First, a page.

At the turn of the 20th century, Secretary of the Navy George von L. Meyer recognized the need to establish a school that would advance innovation within the Navy. On June 9, 1909, he signed General Order No. 27, ordering a small program that would later become known as NPS to be officially stood up at the Naval Academy in Annapolis, Maryland. The Academy transformed two attic rooms into a classroom and laboratory for 10 students and assigned two Navy instructors. In that way they wouldn't interrupt the midshipmen's routine.
Several decades later, in 1945, Congress passed legislation chartering NPS as a fully accredited and degree-granting institution. In 1947, the Navy purchased the luxurious Hotel Del Monte in Monterey, California, and its surrounding land. The school set up residence there four years later in 1951.
Today, NPS is a well-known institution that is broken up into four different graduate schools. These schools encompass both masters' and doctoral-degree programs that are offered to U.S. military service members, government civilians and international students from allied nations. In fact, U.S. News and World Report
ranked NPS's engineering program 106th out of 214 graduate engineering schools. The public affairs/public policy program tied for 52nd place out of 272. Homeland/national security and emergency management ranked first in its category.
"We have four different graduate schools here," said Ronald A. Route, president of NPS. "It's applied science, information science, business and public policy, and international graduate education."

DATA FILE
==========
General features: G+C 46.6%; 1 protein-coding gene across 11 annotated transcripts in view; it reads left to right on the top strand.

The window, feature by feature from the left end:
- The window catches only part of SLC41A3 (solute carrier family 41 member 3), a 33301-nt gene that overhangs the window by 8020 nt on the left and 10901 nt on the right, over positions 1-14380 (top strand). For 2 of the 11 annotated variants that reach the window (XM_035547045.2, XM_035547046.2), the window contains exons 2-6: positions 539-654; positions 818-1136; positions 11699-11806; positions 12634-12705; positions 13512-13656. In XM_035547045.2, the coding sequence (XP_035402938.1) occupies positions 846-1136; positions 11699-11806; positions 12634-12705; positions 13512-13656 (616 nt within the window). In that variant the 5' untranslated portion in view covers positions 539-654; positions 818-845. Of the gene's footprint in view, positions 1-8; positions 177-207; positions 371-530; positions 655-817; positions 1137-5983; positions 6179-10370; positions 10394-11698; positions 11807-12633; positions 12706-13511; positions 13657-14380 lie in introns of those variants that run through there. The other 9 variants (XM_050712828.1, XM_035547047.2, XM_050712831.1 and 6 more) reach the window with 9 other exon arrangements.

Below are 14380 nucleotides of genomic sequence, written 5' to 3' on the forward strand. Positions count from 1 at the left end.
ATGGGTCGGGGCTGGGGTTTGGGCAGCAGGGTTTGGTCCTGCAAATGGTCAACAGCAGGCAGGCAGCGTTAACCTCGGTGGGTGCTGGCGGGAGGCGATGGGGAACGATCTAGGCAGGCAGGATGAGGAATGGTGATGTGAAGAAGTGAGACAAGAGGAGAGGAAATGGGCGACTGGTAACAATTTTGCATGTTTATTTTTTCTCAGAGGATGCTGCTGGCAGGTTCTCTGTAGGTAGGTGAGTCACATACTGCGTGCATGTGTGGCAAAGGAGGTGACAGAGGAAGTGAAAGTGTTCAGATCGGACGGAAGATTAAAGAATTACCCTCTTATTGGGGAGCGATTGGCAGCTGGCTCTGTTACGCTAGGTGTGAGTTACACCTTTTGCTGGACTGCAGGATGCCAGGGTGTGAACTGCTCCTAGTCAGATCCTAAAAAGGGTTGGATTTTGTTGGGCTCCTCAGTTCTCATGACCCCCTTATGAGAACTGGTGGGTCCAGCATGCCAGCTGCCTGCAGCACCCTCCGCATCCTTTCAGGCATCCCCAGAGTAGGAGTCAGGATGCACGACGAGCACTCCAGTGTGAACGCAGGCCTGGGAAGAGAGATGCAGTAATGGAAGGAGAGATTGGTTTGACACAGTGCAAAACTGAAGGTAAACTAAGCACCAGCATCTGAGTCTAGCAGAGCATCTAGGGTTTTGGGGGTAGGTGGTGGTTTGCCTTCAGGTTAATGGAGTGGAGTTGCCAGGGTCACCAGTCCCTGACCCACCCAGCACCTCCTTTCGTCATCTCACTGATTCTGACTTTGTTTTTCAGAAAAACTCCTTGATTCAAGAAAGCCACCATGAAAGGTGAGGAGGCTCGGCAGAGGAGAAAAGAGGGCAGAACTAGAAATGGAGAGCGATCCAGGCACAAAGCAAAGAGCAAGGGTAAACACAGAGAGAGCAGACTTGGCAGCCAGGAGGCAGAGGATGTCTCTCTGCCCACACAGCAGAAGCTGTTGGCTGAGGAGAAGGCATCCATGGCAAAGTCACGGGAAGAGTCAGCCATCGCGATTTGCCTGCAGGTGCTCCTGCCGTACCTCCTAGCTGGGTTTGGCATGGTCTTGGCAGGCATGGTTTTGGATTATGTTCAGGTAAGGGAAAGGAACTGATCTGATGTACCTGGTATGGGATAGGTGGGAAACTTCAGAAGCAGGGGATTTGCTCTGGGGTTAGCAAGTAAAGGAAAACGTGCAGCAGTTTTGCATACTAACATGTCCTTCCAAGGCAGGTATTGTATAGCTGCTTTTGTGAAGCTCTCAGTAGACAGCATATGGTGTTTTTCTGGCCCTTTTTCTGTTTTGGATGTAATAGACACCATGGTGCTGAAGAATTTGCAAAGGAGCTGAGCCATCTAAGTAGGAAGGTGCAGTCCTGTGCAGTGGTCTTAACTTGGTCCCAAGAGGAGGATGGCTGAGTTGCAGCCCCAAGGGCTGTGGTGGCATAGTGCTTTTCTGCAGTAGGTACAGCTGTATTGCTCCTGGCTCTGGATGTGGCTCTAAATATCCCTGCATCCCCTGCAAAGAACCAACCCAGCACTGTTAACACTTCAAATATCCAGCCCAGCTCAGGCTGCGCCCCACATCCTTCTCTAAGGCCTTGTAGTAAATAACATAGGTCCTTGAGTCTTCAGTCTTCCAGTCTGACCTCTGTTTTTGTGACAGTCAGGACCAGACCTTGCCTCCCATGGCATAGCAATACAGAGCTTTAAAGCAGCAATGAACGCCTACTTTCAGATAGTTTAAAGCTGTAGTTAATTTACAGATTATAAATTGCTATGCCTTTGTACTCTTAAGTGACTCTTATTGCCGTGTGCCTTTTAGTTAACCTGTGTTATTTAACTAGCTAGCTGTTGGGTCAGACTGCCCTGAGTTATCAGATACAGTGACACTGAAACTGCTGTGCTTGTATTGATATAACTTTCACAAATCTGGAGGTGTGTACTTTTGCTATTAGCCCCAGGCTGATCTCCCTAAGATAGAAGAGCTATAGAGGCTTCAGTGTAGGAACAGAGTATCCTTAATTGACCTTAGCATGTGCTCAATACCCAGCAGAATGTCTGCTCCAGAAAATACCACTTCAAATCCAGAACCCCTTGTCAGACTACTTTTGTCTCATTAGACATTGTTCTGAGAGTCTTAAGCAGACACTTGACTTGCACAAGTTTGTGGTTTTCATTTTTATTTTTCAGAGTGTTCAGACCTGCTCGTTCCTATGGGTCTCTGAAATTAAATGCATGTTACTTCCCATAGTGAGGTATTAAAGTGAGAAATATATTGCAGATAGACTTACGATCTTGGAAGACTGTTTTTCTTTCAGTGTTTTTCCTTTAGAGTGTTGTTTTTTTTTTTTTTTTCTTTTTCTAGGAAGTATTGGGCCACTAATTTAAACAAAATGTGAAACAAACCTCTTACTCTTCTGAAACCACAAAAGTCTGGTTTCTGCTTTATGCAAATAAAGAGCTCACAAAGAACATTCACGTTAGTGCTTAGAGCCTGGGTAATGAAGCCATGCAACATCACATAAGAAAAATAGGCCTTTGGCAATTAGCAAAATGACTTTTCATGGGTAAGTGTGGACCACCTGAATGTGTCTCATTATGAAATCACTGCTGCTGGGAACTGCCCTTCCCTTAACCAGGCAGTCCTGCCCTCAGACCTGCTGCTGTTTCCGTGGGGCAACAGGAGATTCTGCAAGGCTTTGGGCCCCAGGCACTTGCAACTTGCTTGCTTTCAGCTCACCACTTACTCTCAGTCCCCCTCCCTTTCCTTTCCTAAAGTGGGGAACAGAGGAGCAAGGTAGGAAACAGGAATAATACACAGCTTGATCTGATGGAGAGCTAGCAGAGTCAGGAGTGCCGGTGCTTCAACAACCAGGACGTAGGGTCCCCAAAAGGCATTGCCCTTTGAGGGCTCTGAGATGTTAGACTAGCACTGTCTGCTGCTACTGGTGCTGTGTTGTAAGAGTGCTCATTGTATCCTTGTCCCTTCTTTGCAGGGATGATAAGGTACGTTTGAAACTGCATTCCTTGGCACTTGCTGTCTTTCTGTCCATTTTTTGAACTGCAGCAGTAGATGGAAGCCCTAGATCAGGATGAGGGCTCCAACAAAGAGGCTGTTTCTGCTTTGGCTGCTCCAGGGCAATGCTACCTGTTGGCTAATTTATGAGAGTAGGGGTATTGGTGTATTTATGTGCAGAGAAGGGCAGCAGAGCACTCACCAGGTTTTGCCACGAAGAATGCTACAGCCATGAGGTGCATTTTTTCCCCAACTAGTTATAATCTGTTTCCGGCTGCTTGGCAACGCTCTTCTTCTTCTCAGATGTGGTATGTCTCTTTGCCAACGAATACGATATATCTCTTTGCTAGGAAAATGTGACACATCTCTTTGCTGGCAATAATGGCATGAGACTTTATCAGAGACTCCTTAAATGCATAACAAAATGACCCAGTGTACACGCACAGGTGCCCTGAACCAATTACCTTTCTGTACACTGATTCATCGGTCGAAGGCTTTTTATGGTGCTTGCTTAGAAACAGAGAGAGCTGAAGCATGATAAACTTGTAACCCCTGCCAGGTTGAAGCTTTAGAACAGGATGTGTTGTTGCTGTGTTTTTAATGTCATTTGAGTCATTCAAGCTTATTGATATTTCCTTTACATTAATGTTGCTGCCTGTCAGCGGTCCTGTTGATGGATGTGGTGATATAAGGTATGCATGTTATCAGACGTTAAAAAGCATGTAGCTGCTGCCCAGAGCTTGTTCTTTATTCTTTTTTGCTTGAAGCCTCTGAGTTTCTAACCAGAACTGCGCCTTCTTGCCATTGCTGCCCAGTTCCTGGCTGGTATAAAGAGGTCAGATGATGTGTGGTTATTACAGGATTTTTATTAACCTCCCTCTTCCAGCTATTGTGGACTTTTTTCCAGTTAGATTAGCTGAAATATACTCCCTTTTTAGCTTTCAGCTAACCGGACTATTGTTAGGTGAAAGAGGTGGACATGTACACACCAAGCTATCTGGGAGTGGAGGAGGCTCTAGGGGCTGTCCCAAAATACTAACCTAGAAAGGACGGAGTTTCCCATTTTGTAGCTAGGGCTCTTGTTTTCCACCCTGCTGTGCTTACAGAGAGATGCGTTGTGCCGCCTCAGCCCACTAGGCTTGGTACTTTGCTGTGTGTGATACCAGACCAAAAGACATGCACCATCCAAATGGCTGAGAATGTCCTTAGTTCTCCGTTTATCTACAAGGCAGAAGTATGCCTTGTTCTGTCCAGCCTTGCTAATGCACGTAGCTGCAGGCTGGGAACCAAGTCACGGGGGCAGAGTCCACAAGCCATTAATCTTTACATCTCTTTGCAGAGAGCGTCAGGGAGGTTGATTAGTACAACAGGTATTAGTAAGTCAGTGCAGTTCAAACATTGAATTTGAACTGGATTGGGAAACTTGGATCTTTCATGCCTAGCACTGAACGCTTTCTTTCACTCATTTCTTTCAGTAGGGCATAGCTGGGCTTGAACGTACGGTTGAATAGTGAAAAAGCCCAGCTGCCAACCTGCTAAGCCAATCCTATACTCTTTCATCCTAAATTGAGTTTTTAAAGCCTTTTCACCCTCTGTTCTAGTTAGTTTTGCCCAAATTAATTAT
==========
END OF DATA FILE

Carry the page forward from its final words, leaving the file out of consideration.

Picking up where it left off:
They all have one thing in common: research. Professors are continuously exploring and improving not only their fields of expertise but what they teach their students.
"This is a graduate education program," said Route. "Research is an integral part of doing graduate work. The research keeps our professors at the top of their game [and] maintains their credentials. Also, it forms the curriculum itself and then gives opportunities for the students to look at what the professors are doing, and maybe join in and do a thesis on a particular project."
And while the professors are pushing the boundaries in their fields, the students have to push beyond their knowledge and break barriers in their areas of study.
"Naval Postgraduate School is demanding," said Don Brutzman, an NPS associate professor of applied science who works with the school's Modeling, Virtual Environments and Simulation (MOVES) Institute. "[If] a student wants to come here, they better be ready to work; it's not a golf vacation. There is a lot of study; there's a lot of learning. You have to be inquisitive. You have to be thinking. You have to want to succeed, and everyone will bend over backwards to help."
In order to go to the Naval Postgraduate School, every applicant needs to have a bachelor's degree. On top of that, military, government civilians and international students all have different eligibility requirements
they must fulfill. For example, Navy officers are accepted based on outstanding professional performance, promotion potential and strong academic backgrounds, and should contact their detailers for quota availability. Enlisted Sailors can only apply to the master's in applied cyber operations and master of science in defense analysis programs. Government civilians - including federal employees, defense contractors, NPS staff, and state, civil or municipal employees - have varying requirements. International students
must be active duty military, and must be formally sponsored and nominated by their respective governments.
Editor's note: Read more about the history of the Naval Postgraduate School here. Find out more about applying to the Naval Postgraduate School here.